Huntington’s Disease (HD) is an extremely multifaceted disease, and receiving treatment and care for HD can come in many different forms. Those who receive an HD diagnosis are often overwhelmed by their treatment options, and specifically, the costs associated with each option. This article attempts to provide an overview of the major cost drivers implicant of HD, as well as their frequency of use and individual costs.
As mentioned above, an HD diagnosis can leave an individual with many questions, especially regarding their treatment options and expenses. To better analyze this topic, it is useful to build our discussion of HD costs upon the general progression of HD. Medical terminology would typically divides HD into 5 stages of progressing severity; however, for the sake of clarity, we will divide HD into three distinct progression stages.
Our first stage–the early stage–of HD begins directly after diagnosis. This stage is the least expensive of the three in an HD patient’s progression. Here, the most important cost drivers include screening tests and medication. As motor and cognitive symptoms increase, HD moves into the middle stage. Currently, there exists no cure for HD, and all treatments available today are therapeutic in nature. These therapies can compromise the majority of a patient’s expense in the middle stages of HD progression. Finally, in the late stages of HD, symptoms may prevent an individual from living alone or caring for themselves. The majority of costs in the late stage, then, are long-term care, home assistance, and/or nursing home fees.
When discussing the early stages of HD and its costs, the first noteworthy expense is genetic screening tests. These are used to determine if someone has a genetic predisposition for HD, as well as if they have the DAG repeats of the huntingtin protein that are an indicator of HD. These tests can range anywhere from 100-2000 US dollars. A more precise and scrutinizing test usually incurs a greater cost.
The second most common cost for an individual in the early stage of HD is medication. Many patients who are diagnosed with HD are encouraged to take medication that improves symptoms, or slows the progression of symptoms. With a prescription, many of these medications (such as Xenazine, for HD chorea) are largely covered by insurance. Copays are likely around 25 US dollars. Without insurance or a prescription, however, prices for a medication such as Xenazine can range anywhere from 400 to 4000 US dollars for 30 tablets. It is important to discuss with your insurance the provided coverage for any medication prior to use.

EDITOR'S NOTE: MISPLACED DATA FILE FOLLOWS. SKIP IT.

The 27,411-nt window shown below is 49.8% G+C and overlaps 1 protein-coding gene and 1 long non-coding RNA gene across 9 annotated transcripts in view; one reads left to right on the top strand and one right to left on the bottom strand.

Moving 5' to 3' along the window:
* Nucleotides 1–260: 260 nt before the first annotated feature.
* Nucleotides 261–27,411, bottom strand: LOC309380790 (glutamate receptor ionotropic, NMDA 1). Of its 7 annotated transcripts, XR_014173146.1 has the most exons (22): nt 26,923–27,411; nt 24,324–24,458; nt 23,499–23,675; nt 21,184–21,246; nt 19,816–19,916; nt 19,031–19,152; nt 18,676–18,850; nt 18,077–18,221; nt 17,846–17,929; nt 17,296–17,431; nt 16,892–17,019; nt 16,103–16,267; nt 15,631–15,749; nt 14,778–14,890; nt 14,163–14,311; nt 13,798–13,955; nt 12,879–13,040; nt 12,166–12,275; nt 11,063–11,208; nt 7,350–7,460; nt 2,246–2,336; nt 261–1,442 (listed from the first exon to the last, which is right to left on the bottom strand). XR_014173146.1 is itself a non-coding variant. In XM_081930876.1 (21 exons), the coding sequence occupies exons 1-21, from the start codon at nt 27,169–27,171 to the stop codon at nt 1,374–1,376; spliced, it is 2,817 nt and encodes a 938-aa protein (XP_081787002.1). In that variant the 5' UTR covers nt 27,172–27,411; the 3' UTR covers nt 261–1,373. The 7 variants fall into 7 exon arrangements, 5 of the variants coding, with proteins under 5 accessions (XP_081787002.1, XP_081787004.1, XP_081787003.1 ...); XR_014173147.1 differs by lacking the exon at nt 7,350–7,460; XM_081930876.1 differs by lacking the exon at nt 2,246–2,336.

In the middle stages of HD, therapy costs can become more of an expense as managing symptoms becomes integral to treatment. Various different forms of therapy for HD exist, but the three most prevalent forms are physical therapy, speech therapy, and occupational therapy.
Physical therapy (PT) is the most common therapy utilized by HD patients. PT usage varies greatly patient to patient, but it incurs a cost regardless of frequency. Typical ranges for a single PT appointment range from 75-150 US dollars, with this dropping to 25-50 US dollars if covered by insurance. As HD progresses, symptoms may become more severe, and the need for PT or a similar therapy may increase–this is important to keep in mind when analyzing the incumbent cost on an HD patient.
Speech therapy is another common form of treatment for individuals with HD. It is very similar to PT in that while insurance greatly reduces the cost to the patient, it is never fully covered. The national average cost of a speech therapy appointment is 218 US dollars.
Finally, occupational therapy (OT) is the last, most common form of therapy among HD individuals. OT helps HD patients to complete everyday tasks and have more autonomy throughout their daily life. OT usually incurs an initial visit fee of ~200 US dollars, with subsequent visits ranging from 40-200 US dollars. OT, like PT and speech therapy, can be partially covered by insurance, depending on the type of plan.
When an individual reaches the late stage of an HD diagnosis, they are likely unable to continue living alone due to their symptoms. Thus, the major cost associated with a late stage HD patient is the usage of long-term care (LTC) facilities, or home assistance. The average cost of a nursing home is 198 US dollars per day, while a home aide is 21 US dollars per day. These figures are also in 2011 dollars, so likely, the cost is greater today. Prices can also vary by locale, so keep this in mind when exploring LTC options.
The above figures are obviously very expensive, and as a result, LTC insurance is important in affording these options. The first notable part of LTC insurance is that Medicare does NOT cover LTC. LTC insurance plans must be purchased separately. These plans typically cost around 2,200 US dollars per year and can help cover both nursing home and home aide costs, depending on the specifics of the plan. For more information on LTC and insurance see here (link to Maria’s insurance article).
This article is not meant to provide any diagnoses on treatment, or assume that all HD cases progress through the same stages at the same rate. HD varies greatly from patient to patient, and each case will carry with it its own needs and treatment. Additionally, the costs outlined above are estimates. Actual expenses will likely vary by region and by insurance plan. The figures above are meant to offer clarity into what costs are associated with an HD diagnosis, but not define it.